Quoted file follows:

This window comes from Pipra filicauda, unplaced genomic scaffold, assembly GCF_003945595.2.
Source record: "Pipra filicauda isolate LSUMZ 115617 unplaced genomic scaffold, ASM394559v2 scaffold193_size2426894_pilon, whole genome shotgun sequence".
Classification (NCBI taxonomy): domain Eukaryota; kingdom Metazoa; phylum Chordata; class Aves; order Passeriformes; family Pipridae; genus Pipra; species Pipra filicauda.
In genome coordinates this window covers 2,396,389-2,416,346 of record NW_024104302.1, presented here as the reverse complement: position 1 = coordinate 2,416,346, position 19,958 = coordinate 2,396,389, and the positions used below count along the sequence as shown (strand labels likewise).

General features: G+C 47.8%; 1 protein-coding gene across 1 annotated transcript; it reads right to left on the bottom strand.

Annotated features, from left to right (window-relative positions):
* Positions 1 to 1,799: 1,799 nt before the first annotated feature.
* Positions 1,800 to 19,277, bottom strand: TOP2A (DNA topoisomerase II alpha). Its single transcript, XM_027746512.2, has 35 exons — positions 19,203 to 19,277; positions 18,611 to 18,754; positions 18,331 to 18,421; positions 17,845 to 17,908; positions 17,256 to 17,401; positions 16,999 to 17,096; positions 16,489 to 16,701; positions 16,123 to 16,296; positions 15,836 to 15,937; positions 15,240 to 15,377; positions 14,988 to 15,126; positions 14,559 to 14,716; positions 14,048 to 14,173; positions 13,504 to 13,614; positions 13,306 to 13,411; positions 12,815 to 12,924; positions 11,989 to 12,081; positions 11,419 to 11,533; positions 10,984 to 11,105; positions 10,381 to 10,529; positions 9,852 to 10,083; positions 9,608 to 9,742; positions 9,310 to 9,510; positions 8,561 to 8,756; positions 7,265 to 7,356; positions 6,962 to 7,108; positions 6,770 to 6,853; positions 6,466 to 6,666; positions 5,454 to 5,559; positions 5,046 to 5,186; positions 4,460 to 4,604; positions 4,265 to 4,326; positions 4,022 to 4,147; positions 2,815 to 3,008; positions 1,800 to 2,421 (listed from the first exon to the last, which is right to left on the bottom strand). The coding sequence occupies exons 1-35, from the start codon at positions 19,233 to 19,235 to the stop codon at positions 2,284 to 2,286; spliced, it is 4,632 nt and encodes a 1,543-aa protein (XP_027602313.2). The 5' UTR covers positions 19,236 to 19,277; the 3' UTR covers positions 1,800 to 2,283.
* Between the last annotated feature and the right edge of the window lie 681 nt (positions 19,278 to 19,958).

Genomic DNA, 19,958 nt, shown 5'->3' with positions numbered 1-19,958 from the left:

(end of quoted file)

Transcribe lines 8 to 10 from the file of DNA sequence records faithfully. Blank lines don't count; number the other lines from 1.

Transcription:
* Positions 1,800 to 19,277, bottom strand: TOP2A (DNA topoisomerase II alpha). Its single transcript, XM_027746512.2, has 35 exons — positions 19,203 to 19,277; positions 18,611 to 18,754; positions 18,331 to 18,421; positions 17,845 to 17,908; positions 17,256 to 17,401; positions 16,999 to 17,096; positions 16,489 to 16,701; positions 16,123 to 16,296; positions 15,836 to 15,937; positions 15,240 to 15,377; positions 14,988 to 15,126; positions 14,559 to 14,716; positions 14,048 to 14,173; positions 13,504 to 13,614; positions 13,306 to 13,411; positions 12,815 to 12,924; positions 11,989 to 12,081; positions 11,419 to 11,533; positions 10,984 to 11,105; positions 10,381 to 10,529; positions 9,852 to 10,083; positions 9,608 to 9,742; positions 9,310 to 9,510; positions 8,561 to 8,756; positions 7,265 to 7,356; positions 6,962 to 7,108; positions 6,770 to 6,853; positions 6,466 to 6,666; positions 5,454 to 5,559; positions 5,046 to 5,186; positions 4,460 to 4,604; positions 4,265 to 4,326; positions 4,022 to 4,147; positions 2,815 to 3,008; positions 1,800 to 2,421 (listed from the first exon to the last, which is right to left on the bottom strand). The coding sequence occupies exons 1-35, from the start codon at positions 19,233 to 19,235 to the stop codon at positions 2,284 to 2,286; spliced, it is 4,632 nt and encodes a 1,543-aa protein (XP_027602313.2). The 5' UTR covers positions 19,236 to 19,277; the 3' UTR covers positions 1,800 to 2,283.
* Between the last annotated feature and the right edge of the window lie 681 nt (positions 19,278 to 19,958).

Genomic DNA, 19,958 nt, shown 5'->3' with positions numbered 1-19,958 from the left: